Retrieval Induces Forgetting, But Only When Nontested Items Compete for Retrieval: Implication for Interference, Inhibition, and Context ReinstatementJournal of Experimental Psychology: Learning, Memory, and Cognition
Publication VersionAccepted Manuscript
AbstractThe mechanism responsible for retrieval-induced forgetting has been the subject of rigorous theoretical debate, with some researchers postulating that retrieval-induced forgetting can be explained by interference (J. G .W. Raaijmakers & E. Jakab, 2013) or context reinstatement (T. R. Jonker, P. Seli, & C. M. MacLeod, 2013), whereas others claim that retrieval-induced forgetting is better explained by inhibition (M. C. Anderson, 2003). A fundamental assumption of the inhibition account is that nonpracticed items are suppressed because they compete for retrieval during initial testing. In the current study, we manipulated competition in a novel interpolated testing paradigm by having subjects learn the nonpracticed items either before (high-competition condition) or after (low-competition condition) they practiced retrieval of the target items. We found retrieval-induced forgetting for the nonpracticed competitors only when they were studied before retrieval practice. This result provides support for a critical assumption of the inhibition account.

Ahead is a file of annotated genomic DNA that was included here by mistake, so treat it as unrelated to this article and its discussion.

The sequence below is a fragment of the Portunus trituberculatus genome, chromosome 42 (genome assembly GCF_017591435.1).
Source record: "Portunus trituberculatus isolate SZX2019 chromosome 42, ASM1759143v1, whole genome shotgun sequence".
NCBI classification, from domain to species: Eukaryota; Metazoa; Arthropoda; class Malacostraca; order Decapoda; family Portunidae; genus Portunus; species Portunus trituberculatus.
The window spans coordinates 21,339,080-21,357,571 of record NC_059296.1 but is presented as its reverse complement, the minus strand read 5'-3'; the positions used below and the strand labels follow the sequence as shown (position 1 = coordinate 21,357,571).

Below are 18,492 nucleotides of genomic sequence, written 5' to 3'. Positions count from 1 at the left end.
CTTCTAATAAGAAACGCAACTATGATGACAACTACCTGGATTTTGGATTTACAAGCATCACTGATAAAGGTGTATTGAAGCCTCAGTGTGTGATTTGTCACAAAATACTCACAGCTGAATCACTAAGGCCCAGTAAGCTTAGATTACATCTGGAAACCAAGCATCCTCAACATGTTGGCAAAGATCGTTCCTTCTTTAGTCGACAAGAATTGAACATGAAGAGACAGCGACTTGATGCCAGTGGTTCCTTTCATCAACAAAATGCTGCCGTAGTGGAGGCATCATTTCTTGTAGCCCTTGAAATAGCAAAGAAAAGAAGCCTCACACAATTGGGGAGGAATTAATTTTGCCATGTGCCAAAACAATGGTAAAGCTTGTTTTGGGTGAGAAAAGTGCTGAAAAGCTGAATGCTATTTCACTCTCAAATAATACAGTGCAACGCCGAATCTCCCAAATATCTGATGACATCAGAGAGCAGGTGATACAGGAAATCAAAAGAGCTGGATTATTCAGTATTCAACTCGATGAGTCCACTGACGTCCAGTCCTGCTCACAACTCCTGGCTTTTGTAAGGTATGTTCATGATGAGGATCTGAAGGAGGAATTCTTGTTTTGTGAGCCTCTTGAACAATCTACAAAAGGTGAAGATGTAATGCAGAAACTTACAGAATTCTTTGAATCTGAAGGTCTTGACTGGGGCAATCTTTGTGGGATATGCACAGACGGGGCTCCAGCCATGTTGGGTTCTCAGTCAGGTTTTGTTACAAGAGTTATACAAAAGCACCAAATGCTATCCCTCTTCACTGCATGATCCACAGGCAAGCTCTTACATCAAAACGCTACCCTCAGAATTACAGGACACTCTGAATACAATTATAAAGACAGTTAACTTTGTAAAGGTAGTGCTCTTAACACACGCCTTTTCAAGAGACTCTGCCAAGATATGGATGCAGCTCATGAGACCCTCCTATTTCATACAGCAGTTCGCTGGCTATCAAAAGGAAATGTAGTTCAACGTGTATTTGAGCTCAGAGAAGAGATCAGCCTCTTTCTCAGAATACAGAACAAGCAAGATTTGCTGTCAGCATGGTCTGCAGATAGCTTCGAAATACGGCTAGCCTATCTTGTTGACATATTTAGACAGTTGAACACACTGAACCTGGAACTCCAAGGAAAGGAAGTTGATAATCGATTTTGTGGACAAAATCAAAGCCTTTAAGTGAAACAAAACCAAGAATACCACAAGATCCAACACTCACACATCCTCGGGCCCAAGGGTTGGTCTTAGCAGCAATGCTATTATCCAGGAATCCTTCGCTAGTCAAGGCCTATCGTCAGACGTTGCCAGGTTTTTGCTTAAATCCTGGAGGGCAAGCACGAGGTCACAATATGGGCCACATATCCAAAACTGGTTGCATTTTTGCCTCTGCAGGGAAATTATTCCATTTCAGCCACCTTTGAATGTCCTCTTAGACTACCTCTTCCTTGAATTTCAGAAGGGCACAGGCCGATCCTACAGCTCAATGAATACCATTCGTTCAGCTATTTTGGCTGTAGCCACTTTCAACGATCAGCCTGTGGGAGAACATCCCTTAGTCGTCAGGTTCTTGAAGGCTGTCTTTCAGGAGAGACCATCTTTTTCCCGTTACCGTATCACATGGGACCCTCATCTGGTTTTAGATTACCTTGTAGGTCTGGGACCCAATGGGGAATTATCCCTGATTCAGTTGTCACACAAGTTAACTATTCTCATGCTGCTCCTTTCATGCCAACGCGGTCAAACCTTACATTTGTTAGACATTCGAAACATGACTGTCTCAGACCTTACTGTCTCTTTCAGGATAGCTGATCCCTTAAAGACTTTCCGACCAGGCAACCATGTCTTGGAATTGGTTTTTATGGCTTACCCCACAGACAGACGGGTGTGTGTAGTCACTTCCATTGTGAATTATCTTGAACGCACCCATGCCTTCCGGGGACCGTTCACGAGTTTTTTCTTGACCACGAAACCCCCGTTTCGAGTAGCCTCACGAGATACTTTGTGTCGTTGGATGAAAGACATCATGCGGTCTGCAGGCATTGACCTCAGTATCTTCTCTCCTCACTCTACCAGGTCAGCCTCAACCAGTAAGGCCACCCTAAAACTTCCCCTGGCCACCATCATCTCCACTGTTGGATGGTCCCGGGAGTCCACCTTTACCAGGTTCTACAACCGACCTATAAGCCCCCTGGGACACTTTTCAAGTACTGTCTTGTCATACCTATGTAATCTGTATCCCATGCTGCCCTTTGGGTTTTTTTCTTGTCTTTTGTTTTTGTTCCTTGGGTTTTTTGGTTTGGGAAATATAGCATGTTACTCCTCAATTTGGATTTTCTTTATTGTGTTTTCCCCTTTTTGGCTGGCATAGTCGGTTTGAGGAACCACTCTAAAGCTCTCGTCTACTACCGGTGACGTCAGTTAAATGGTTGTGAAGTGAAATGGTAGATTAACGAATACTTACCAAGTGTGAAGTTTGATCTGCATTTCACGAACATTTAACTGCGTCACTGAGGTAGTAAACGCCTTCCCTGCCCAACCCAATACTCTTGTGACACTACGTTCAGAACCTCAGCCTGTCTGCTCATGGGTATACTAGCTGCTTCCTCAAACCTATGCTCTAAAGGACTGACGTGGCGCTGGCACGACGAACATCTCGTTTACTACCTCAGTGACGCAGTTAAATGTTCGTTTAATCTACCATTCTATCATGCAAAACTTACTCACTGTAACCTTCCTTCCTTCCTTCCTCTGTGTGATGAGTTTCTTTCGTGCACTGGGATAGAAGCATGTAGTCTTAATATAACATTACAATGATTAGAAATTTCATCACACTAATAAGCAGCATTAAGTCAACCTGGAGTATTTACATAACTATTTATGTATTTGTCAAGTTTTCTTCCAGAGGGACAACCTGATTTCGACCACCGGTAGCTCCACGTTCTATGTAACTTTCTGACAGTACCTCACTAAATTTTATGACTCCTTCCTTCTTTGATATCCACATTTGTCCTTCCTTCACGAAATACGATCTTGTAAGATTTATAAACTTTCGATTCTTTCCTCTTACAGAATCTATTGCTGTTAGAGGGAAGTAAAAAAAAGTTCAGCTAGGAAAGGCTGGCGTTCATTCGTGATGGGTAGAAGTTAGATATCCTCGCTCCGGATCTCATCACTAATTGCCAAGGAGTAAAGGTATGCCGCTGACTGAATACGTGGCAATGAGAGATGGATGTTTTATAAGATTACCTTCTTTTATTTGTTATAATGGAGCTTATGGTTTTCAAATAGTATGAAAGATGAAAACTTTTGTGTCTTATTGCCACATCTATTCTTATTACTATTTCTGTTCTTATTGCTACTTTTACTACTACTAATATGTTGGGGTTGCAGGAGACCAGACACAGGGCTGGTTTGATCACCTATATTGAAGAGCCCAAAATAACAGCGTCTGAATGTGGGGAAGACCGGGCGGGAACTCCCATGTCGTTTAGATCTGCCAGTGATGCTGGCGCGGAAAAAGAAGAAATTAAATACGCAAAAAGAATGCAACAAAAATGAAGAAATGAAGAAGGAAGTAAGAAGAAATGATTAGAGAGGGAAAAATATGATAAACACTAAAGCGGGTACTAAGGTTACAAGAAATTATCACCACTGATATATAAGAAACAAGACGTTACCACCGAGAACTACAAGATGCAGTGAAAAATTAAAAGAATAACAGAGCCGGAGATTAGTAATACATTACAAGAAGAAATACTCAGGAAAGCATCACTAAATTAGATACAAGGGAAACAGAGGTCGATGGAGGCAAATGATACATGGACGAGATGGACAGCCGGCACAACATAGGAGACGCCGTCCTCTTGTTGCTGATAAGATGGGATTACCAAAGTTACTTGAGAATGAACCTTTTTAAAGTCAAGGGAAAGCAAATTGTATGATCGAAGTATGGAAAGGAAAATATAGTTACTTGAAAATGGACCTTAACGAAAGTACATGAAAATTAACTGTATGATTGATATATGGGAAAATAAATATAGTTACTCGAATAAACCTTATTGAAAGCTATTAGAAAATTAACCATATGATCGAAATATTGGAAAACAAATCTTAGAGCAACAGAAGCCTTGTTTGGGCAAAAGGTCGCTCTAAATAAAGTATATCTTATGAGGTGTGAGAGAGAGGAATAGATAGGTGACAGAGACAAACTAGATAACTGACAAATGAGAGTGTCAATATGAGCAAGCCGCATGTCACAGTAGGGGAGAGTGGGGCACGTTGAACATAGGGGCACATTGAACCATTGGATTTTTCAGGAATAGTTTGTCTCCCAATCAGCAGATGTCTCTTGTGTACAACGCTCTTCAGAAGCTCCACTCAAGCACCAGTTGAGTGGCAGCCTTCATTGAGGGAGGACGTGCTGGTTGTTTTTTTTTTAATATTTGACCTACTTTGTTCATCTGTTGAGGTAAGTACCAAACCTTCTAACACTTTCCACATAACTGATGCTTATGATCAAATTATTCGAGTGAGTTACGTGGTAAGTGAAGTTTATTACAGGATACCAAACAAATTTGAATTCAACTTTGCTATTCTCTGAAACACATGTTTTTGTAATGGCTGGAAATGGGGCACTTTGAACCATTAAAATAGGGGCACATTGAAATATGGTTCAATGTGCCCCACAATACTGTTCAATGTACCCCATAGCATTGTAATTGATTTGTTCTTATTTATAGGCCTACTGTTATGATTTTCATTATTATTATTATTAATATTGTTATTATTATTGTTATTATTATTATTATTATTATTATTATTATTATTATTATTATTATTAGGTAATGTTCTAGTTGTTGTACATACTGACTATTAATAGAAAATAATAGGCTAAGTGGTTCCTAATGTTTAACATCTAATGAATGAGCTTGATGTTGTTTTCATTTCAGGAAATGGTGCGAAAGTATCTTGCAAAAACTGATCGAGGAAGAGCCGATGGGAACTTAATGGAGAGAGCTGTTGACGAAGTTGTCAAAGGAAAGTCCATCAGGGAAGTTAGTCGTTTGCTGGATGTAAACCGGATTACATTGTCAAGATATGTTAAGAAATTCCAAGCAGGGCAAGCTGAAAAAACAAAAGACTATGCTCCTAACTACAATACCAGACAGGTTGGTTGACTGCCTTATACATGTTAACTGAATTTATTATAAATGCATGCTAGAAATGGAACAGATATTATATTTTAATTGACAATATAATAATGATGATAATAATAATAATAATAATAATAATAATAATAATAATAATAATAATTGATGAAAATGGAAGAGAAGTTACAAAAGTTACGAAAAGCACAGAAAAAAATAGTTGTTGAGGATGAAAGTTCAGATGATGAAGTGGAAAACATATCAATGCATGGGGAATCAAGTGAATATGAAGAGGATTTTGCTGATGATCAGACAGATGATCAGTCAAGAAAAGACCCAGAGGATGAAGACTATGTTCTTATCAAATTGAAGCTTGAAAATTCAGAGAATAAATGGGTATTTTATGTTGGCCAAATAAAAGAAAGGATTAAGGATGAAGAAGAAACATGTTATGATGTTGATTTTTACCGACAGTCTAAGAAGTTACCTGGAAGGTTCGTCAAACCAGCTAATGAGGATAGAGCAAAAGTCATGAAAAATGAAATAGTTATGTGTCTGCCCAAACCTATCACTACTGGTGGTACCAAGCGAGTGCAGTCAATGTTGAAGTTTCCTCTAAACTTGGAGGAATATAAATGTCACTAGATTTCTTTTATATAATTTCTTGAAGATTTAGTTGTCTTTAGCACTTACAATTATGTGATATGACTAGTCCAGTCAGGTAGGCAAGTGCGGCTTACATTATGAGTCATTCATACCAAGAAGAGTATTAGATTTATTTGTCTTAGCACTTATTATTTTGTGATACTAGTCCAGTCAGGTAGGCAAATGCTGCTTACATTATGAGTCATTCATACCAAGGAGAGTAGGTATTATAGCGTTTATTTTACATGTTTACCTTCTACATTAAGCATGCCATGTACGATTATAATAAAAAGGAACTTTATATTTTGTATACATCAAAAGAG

Copyright OwnerAmerican Psychological Association
Citation InformationJason C.K. Chan, Matthew R. Erdman and Sara D. Davis. "Retrieval Induces Forgetting, But Only When Nontested Items Compete for Retrieval: Implication for Interference, Inhibition, and Context Reinstatement" Journal of Experimental Psychology: Learning, Memory, and Cognition Vol. 41 Iss. 5 (2015) p. 1298 - 1315
Available at: http://works.bepress.com/jason_chan/20/